Justia Internet Law Opinion Summaries

Articles Posted in US Court of Appeals for the Sixth Circuit
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Freed created a Facebook profile, limited to his “friends.” Eventually, he exceeded Facebook’s 5,000-friend limit on profiles and converted his profile to a “page,” which has unlimited “followers.” His page was public, anyone could “follow” it; for the page category, Freed chose “public figure.” Freed was appointed Port Huron’s city manager. He updated his Facebook page to reflect that title. In the “About” section, he described himself as “Daddy ... Husband ... and City Manager, Chief Administrative Officer for the citizens of Port Huron, MI.” Freed listed the Port Huron website as his page’s website, the city’s general email as his page’s contact information, and the City Hall address as his page’s address. Freed shared photos of family events, visits to local community events, and posts about administrative directives he issued as city manager. When the Covid-19 pandemic hit, he posted policies he initiated for Port Huron and news articles on public-health measures and statistics. Lindke responded with criticism. Freed deleted those comments and eventually “blocked” Lindke from the page.Lindke sued Freed under 42 U.S.C 1983, arguing that Freed violated his First Amendment rights. The Sixth Circuit affirmed summary judgment in favor of Freed. Freed’s Facebook activity was not state action. The page neither derives from the duties of his office nor depends on his state authority. View "Lindke v. Freed" on Justia Law

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NOCO manufactures and sells battery chargers and related products. Although it sells these products itself, NOCO also authorizes resellers if they sign an agreement. NOCO discovered that OJC was selling NOCO’s products on Amazon without authorization. NOCO complained to Amazon that OJC was selling NOCO’s products in violation of Amazon’s policy. Around the same time, another company (Emson) also complained to Amazon about OJC. Amazon asked OJC for proof that it was complying with its policy concerning intellectual property rights. OJC did not provide adequate documents. Amazon temporarily deactivated OJC’s account.OJC claimed that NOCO submitted false complaints, and sued for defamation, tortious interference with a business relationship, and violation of the Ohio Deceptive Trade Practices Act. The Sixth Circuit affirmed the summary judgment rejection of OJC’s claims. To succeed on those claims, OJC must establish that NOCO was the proximate cause of its injury. It cannot do this because three intervening causes broke the causal chain, relieving NOCO of any liability: Emson’s complaint, Amazon’s independent investigation and decision, and OJC’s opportunity to prevent the harm to itself. View "NOCO Co. v. OJ Commerce, LLC" on Justia Law

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Novak created “The City of Parma Police Department” Facebook account to exercise his “fundamental American right” of “[m]ocking our government officials.” He published posts “advertising” free abortions in a police van and a “Pedophile Reform event.” Some readers called the police station. Officers verified that the official page had not been hacked, then posted a notice on the Department’s page, confirming that it was the official account and warning that the fake page was “being investigated.” Novak copied that post onto his knockoff page. Officers asked Facebook to preserve all records related to the account and take down the page. Lieutenant Riley issued a press release and appeared on the nightly news. Novak deleted the page. The investigation continued. Officers got a search warrant for Facebook, discovered that Novak was the author, then obtained an arrest warrant and a search warrant based on an Ohio law that makes it illegal to use a computer to disrupt or impair police functions. Officers arrested Novak, searched his apartment, and seized his phone and laptop. He spent four days in jail before making bond.Indicted for disrupting police functions, Novak was acquitted. In Novak’s subsequent suit, 42 U.S.C. 1983, the Sixth Circuit affirmed summary judgment in favor of the defendants. The officers reasonably believed they were acting within the law. The officers could reasonably believe that some of Novak’s Facebook activity was not parody, not protected, and fair grounds for probable cause. View "Novak v. City of Parma, Ohio" on Justia Law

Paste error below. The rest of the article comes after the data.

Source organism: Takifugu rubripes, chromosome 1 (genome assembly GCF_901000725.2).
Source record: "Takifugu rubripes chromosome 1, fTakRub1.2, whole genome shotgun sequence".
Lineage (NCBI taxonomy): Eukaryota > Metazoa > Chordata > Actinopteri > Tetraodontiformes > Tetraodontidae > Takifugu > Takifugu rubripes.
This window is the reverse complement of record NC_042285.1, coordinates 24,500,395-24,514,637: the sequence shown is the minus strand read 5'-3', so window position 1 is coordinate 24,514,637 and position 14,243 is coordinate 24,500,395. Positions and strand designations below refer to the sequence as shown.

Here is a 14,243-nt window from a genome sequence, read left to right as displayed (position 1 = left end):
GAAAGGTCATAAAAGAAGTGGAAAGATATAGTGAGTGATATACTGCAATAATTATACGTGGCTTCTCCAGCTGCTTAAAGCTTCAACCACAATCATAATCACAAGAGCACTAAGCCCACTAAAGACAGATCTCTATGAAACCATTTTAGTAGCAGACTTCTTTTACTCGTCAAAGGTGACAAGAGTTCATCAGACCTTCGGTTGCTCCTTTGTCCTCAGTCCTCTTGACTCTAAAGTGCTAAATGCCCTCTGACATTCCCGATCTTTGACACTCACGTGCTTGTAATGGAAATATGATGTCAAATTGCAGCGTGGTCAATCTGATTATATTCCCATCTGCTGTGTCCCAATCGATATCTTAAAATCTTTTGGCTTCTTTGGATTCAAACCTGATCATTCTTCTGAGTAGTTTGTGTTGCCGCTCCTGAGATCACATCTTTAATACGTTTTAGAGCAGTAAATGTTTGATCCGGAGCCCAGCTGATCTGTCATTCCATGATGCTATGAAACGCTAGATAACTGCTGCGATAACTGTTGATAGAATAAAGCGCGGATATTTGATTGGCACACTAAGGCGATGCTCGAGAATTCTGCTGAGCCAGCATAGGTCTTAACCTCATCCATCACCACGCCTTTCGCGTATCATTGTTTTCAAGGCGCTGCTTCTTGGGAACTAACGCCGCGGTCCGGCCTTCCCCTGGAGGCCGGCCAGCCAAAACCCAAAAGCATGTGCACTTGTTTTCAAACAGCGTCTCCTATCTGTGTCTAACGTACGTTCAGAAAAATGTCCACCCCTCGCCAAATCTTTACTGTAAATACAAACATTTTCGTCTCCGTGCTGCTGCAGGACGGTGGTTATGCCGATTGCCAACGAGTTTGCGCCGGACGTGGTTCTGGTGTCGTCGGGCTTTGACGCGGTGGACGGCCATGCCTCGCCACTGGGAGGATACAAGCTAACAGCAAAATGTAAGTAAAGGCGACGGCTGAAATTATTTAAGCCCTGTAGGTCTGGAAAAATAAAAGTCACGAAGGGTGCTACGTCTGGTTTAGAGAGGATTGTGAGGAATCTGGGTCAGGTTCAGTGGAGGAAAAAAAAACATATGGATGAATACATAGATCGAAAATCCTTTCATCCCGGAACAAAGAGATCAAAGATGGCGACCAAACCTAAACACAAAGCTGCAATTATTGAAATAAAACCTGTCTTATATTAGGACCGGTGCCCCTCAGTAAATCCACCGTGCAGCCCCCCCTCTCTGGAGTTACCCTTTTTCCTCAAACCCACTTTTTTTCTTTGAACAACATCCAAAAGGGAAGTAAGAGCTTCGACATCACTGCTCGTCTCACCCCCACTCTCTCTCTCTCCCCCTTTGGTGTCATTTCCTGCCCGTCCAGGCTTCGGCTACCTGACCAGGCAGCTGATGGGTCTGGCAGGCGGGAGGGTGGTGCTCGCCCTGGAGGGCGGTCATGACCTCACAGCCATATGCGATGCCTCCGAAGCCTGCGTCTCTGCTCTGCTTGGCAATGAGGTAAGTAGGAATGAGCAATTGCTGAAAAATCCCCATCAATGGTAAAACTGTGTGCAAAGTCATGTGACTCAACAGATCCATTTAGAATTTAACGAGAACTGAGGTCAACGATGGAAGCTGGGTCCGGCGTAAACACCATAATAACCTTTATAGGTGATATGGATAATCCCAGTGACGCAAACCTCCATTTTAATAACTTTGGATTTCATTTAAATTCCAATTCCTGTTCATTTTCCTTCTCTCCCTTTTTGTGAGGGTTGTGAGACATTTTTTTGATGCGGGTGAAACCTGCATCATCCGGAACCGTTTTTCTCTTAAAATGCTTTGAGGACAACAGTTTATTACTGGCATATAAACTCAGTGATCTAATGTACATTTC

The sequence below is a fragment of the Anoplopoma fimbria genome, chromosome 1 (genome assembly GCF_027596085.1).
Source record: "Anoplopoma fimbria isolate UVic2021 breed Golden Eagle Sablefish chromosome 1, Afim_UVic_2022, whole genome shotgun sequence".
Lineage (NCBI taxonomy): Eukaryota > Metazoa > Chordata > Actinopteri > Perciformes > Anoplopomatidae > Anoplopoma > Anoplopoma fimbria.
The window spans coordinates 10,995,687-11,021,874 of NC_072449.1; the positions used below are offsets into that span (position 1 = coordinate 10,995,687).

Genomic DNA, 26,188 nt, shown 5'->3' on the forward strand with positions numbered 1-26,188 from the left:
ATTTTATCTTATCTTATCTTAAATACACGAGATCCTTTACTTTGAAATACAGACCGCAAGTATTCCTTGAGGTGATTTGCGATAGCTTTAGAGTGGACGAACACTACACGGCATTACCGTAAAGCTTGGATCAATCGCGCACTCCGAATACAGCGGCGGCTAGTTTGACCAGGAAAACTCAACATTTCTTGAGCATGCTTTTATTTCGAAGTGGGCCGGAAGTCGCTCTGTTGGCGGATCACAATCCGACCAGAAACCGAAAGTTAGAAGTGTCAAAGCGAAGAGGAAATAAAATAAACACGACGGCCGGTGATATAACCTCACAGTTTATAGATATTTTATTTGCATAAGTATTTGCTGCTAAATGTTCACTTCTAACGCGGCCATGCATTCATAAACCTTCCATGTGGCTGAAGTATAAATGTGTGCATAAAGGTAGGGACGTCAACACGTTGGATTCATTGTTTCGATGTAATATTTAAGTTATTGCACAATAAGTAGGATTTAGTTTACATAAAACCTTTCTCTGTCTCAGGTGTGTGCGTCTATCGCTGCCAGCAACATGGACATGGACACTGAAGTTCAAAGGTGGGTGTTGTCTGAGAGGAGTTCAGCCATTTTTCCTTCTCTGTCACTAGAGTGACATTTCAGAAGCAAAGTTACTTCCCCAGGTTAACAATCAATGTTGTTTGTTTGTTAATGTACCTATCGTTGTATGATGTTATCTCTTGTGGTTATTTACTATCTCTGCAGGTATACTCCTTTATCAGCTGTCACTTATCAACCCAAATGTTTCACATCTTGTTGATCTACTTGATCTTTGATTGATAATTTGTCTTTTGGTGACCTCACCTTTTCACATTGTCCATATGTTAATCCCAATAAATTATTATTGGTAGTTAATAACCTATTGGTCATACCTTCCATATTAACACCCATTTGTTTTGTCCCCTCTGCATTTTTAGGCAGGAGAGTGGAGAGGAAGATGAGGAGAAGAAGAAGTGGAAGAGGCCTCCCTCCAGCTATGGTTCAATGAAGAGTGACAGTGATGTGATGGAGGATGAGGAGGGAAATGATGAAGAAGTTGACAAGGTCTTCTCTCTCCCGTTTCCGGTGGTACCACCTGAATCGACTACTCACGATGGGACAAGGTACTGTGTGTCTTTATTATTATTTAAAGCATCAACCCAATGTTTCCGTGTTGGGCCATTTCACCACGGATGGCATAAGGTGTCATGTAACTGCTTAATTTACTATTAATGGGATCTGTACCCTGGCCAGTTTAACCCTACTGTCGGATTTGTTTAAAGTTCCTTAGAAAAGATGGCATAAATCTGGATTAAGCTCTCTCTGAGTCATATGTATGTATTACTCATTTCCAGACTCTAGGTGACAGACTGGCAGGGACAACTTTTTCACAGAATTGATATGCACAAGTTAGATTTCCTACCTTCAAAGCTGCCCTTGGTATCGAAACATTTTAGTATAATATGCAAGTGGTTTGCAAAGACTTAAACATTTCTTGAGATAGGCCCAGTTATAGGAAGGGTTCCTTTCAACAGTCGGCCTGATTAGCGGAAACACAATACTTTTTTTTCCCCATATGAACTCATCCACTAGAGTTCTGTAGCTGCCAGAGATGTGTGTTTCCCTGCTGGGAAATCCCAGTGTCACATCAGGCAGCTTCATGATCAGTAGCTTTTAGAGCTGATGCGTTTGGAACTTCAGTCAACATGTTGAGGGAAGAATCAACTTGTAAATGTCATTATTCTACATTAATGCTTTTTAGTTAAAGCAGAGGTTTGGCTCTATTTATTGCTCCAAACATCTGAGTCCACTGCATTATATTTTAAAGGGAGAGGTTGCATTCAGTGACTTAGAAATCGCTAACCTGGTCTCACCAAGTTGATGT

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McKeon has sold “MACK’S” earplugs to retail consumers since the 1960s. In the 1980s, Honeywell's predecessor began marketing and selling MAX-brand earplugs to distributors. The brand names are phonetically identical. In 1995, McKeon sued. The parties entered a settlement agreement that the district court approved by consent decree. To prevent customer confusion, Honeywell agreed not to sell its MAX-brand earplugs into the “Retail Market” but could continue to sell its earplugs in “the Industrial Safety Market and elsewhere." The agreement and the consent decree never contemplated the internet. In 2017, McKeon complained about sales of MAX-brand earplugs on Amazon and other retail websites.The district court ruled in favor of McKeon. The Sixth Circuit affirmed and remanded. Laches is available to Honeywell as an affirmative defense but does not apply to these facts. Parties subject to consent decrees cannot scale their prohibited conduct over time, using minor undetected violations to justify later larger infringements. Honeywell did not establish that McKeon should have discovered the breaching conduct before Honeywell drastically increased online sales. McKeon’s interpretation of the consent decree is the better reading. Concluding that Amazon is a “retail establishment” makes sense given the parties’ intent. View "McKeon Products, Inc. v. Howard S. Leight & Associates, Inc." on Justia Law